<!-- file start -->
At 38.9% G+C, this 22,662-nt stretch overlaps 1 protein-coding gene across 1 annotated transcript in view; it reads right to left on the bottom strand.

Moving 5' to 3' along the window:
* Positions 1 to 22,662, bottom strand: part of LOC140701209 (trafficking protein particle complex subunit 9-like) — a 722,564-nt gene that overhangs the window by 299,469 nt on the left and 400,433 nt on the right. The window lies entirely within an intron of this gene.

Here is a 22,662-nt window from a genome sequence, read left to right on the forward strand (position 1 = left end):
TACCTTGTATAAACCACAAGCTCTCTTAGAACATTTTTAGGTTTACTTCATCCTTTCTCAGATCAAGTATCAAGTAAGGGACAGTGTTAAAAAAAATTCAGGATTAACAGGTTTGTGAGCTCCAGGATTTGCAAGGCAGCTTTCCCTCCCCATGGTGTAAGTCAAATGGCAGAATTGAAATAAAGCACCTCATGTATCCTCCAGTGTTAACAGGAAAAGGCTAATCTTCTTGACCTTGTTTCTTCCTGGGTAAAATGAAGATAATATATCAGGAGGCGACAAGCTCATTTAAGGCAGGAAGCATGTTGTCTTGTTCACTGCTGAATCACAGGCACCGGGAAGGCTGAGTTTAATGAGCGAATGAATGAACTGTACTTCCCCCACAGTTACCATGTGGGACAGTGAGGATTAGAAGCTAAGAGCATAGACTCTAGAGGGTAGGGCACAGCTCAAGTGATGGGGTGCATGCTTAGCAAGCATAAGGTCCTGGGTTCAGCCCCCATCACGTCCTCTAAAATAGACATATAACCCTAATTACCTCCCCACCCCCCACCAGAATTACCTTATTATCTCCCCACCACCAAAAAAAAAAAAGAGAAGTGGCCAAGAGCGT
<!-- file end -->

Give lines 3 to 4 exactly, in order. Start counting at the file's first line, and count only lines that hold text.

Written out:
* Positions 1 to 22,662, bottom strand: part of LOC140701209 (trafficking protein particle complex subunit 9-like) — a 722,564-nt gene that overhangs the window by 299,469 nt on the left and 400,433 nt on the right. The window lies entirely within an intron of this gene.

Here is a 22,662-nt window from a genome sequence, read left to right on the forward strand (position 1 = left end):